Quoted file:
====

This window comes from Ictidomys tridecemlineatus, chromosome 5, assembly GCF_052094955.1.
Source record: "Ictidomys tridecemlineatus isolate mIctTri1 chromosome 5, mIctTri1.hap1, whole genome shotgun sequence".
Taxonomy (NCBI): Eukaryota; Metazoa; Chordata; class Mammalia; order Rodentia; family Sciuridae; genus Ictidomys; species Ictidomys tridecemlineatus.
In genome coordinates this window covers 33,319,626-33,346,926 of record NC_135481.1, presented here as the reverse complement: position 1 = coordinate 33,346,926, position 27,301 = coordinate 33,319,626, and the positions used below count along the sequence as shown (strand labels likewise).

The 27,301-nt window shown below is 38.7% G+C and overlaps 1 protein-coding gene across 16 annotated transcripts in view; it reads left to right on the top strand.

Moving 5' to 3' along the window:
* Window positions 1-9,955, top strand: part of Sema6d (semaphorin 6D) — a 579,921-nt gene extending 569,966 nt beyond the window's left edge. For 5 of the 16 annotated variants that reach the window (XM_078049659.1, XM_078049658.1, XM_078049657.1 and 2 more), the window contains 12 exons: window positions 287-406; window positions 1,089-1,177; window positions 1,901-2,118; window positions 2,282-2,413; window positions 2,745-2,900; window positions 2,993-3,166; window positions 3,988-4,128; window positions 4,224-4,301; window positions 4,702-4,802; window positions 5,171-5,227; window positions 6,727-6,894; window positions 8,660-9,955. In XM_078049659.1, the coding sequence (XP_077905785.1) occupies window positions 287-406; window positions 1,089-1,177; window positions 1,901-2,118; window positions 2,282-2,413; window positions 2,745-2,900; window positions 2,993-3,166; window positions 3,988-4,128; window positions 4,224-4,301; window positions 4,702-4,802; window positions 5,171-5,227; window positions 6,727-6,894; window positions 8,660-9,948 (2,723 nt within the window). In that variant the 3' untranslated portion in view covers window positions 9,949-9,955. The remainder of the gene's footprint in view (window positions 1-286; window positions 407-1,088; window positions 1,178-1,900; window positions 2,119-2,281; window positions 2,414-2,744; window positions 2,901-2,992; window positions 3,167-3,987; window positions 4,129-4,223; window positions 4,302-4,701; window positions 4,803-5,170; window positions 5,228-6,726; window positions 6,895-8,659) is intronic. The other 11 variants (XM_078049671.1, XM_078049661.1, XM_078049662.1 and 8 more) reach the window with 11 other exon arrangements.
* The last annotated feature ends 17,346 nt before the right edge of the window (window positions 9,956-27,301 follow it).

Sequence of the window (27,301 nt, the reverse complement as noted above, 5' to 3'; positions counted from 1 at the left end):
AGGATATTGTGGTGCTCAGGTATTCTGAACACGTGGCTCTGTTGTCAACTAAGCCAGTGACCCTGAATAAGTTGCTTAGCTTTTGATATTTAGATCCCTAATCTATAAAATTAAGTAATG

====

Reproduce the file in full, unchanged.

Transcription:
This window comes from Ictidomys tridecemlineatus, chromosome 5, assembly GCF_052094955.1.
Source record: "Ictidomys tridecemlineatus isolate mIctTri1 chromosome 5, mIctTri1.hap1, whole genome shotgun sequence".
Taxonomy (NCBI): Eukaryota; Metazoa; Chordata; class Mammalia; order Rodentia; family Sciuridae; genus Ictidomys; species Ictidomys tridecemlineatus.
In genome coordinates this window covers 33,319,626-33,346,926 of record NC_135481.1, presented here as the reverse complement: position 1 = coordinate 33,346,926, position 27,301 = coordinate 33,319,626, and the positions used below count along the sequence as shown (strand labels likewise).

The 27,301-nt window shown below is 38.7% G+C and overlaps 1 protein-coding gene across 16 annotated transcripts in view; it reads left to right on the top strand.

Moving 5' to 3' along the window:
* Window positions 1-9,955, top strand: part of Sema6d (semaphorin 6D) — a 579,921-nt gene extending 569,966 nt beyond the window's left edge. For 5 of the 16 annotated variants that reach the window (XM_078049659.1, XM_078049658.1, XM_078049657.1 and 2 more), the window contains 12 exons: window positions 287-406; window positions 1,089-1,177; window positions 1,901-2,118; window positions 2,282-2,413; window positions 2,745-2,900; window positions 2,993-3,166; window positions 3,988-4,128; window positions 4,224-4,301; window positions 4,702-4,802; window positions 5,171-5,227; window positions 6,727-6,894; window positions 8,660-9,955. In XM_078049659.1, the coding sequence (XP_077905785.1) occupies window positions 287-406; window positions 1,089-1,177; window positions 1,901-2,118; window positions 2,282-2,413; window positions 2,745-2,900; window positions 2,993-3,166; window positions 3,988-4,128; window positions 4,224-4,301; window positions 4,702-4,802; window positions 5,171-5,227; window positions 6,727-6,894; window positions 8,660-9,948 (2,723 nt within the window). In that variant the 3' untranslated portion in view covers window positions 9,949-9,955. The remainder of the gene's footprint in view (window positions 1-286; window positions 407-1,088; window positions 1,178-1,900; window positions 2,119-2,281; window positions 2,414-2,744; window positions 2,901-2,992; window positions 3,167-3,987; window positions 4,129-4,223; window positions 4,302-4,701; window positions 4,803-5,170; window positions 5,228-6,726; window positions 6,895-8,659) is intronic. The other 11 variants (XM_078049671.1, XM_078049661.1, XM_078049662.1 and 8 more) reach the window with 11 other exon arrangements.
* The last annotated feature ends 17,346 nt before the right edge of the window (window positions 9,956-27,301 follow it).

Sequence of the window (27,301 nt, the reverse complement as noted above, 5' to 3'; positions counted from 1 at the left end):
AGGATATTGTGGTGCTCAGGTATTCTGAACACGTGGCTCTGTTGTCAACTAAGCCAGTGACCCTGAATAAGTTGCTTAGCTTTTGATATTTAGATCCCTAATCTATAAAATTAAGTAATG